Author: Block, J.H.; Block, J.; Gjerde, P.F.
Description: In a longitudinal study, the personalities of children from intact families at ages 3, 4, and 7 were reliably assessed by independent sets of raters using Q-items reflecting important psychological characteristics of children. A number of these families subsequently experienced divorce. The behavior of boys was found, as early as 11 years prior to parental separation or formal dissolution of marriage, to be consistently affected by what can be presumed to be predivorce familial stress. The behavior of boys from subsequently divorcing families was characterized by undercontrol of impulse, aggression, and excessive energy prior to parental divorce. The behavior of girls from subsequently divorcing families was found to be notably less affected by the stresses in families prior to parental divorce. The prospective relations afforded by the longitudinal analyses suggest that the behavior of conflicting, inaccessible parents during the preseparation period may have serious consequences for personality development, especially for boys. Hence, some characteristics of children commonly seen to be a consequence of divorce may be present prior to marital dissolution.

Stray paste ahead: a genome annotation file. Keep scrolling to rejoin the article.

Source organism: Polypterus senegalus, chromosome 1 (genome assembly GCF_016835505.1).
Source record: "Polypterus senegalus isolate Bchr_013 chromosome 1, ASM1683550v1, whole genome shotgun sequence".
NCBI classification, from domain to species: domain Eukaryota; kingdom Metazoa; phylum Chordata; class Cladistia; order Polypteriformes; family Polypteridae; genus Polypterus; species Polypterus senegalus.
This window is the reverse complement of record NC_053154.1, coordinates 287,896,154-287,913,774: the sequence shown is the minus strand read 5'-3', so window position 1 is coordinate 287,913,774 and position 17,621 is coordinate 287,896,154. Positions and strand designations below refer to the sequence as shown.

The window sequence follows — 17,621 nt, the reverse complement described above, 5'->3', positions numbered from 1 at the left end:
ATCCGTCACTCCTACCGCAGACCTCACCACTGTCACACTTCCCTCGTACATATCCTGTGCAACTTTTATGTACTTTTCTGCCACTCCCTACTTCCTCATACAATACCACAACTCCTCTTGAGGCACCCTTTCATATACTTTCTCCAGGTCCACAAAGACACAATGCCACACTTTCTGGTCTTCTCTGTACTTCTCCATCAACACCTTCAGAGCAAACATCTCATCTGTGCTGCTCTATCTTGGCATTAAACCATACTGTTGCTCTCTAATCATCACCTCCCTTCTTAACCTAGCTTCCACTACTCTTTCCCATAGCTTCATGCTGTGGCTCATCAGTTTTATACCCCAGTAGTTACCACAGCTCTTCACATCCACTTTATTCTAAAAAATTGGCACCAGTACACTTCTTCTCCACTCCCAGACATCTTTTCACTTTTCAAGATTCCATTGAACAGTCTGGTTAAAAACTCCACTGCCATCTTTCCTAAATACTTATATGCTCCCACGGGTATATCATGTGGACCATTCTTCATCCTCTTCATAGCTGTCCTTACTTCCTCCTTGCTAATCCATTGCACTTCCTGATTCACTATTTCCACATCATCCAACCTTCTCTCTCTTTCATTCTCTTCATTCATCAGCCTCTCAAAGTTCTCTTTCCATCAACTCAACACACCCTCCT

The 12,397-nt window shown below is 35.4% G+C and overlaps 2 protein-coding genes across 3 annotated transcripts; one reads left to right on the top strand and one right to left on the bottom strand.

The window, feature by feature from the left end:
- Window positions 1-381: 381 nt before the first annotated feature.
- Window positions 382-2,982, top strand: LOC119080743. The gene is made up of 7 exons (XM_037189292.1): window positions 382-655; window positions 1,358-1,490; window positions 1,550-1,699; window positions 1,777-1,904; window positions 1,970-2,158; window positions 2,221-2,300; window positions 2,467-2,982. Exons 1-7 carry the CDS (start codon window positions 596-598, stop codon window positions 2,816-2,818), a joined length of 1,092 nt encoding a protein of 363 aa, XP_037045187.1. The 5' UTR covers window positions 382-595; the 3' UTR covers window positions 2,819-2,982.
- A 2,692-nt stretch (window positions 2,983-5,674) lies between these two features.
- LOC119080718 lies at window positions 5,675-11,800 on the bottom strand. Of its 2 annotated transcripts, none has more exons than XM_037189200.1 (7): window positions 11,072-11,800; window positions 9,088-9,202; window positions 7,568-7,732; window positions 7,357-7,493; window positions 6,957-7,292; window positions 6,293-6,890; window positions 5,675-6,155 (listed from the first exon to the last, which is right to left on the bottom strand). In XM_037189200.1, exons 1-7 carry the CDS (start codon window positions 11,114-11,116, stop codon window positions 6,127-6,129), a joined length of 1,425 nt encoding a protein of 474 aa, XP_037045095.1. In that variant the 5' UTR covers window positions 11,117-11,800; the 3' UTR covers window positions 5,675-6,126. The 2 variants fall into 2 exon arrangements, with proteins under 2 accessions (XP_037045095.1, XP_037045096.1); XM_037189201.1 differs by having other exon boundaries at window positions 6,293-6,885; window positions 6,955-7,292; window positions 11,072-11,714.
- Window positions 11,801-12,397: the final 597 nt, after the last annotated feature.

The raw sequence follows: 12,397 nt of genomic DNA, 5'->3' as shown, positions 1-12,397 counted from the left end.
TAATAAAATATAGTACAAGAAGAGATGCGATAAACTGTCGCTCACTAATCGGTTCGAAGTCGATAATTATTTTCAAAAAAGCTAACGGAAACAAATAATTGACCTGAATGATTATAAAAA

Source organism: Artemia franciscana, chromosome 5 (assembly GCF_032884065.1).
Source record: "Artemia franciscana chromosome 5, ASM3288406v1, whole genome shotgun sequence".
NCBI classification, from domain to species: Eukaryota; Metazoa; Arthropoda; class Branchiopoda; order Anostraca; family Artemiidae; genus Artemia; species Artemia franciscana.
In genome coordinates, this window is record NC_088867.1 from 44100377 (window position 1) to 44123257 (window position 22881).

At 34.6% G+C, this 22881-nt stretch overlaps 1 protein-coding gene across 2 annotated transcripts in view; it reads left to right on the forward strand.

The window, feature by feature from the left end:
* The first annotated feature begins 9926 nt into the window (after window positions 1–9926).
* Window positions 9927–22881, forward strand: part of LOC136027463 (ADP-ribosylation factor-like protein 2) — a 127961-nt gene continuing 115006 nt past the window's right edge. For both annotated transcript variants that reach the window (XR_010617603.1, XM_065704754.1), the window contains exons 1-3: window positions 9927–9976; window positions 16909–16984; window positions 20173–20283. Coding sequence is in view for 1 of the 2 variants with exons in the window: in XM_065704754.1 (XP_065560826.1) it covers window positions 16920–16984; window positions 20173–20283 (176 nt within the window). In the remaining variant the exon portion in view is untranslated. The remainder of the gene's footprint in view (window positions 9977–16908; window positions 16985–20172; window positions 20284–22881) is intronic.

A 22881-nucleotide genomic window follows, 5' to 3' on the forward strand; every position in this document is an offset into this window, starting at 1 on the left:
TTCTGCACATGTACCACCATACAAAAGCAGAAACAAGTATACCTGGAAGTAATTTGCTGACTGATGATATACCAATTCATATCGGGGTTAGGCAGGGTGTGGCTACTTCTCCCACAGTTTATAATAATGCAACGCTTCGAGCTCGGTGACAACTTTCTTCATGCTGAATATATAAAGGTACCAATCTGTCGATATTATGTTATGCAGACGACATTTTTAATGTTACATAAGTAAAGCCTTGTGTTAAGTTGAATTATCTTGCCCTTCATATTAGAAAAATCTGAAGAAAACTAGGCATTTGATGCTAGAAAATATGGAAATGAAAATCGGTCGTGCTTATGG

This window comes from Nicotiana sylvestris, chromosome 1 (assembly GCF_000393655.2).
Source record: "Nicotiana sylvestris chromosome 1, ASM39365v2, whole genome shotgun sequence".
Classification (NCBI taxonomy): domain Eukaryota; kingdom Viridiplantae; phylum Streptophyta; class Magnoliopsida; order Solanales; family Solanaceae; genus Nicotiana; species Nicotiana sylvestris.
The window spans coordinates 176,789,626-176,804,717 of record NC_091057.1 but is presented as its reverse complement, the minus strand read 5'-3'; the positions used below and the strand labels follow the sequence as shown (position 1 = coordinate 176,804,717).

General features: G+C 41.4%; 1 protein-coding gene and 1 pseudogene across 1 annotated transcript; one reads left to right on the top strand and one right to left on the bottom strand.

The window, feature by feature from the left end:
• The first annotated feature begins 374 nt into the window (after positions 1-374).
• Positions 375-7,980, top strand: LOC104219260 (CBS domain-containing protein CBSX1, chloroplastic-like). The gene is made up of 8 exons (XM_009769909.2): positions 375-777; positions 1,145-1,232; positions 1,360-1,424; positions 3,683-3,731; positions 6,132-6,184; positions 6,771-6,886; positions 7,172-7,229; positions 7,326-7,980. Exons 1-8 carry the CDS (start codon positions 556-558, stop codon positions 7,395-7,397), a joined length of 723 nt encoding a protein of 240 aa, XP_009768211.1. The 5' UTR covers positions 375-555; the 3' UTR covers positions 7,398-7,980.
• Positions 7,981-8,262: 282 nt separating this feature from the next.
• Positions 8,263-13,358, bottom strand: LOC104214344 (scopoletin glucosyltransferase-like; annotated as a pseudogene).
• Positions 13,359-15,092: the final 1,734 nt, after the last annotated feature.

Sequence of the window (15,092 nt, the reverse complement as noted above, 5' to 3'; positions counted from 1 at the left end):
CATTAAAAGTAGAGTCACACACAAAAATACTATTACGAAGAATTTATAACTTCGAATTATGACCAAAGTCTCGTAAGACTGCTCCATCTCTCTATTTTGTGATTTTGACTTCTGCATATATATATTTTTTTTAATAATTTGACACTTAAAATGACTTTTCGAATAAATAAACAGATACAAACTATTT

Subject headings: Adolescent; Child; Child Development; Child, Preschool; Divorce; Female; Humans; Intelligence; Male; Personality; Personality Development; Prospective Studies; Sex Factors; Stress, Psychological/psychology
Publication year: 1986
Journal or book title: Child Development
Find the full text : http://www.jstor.org/stable/1130360
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Type: Journal Article
Serial number: 280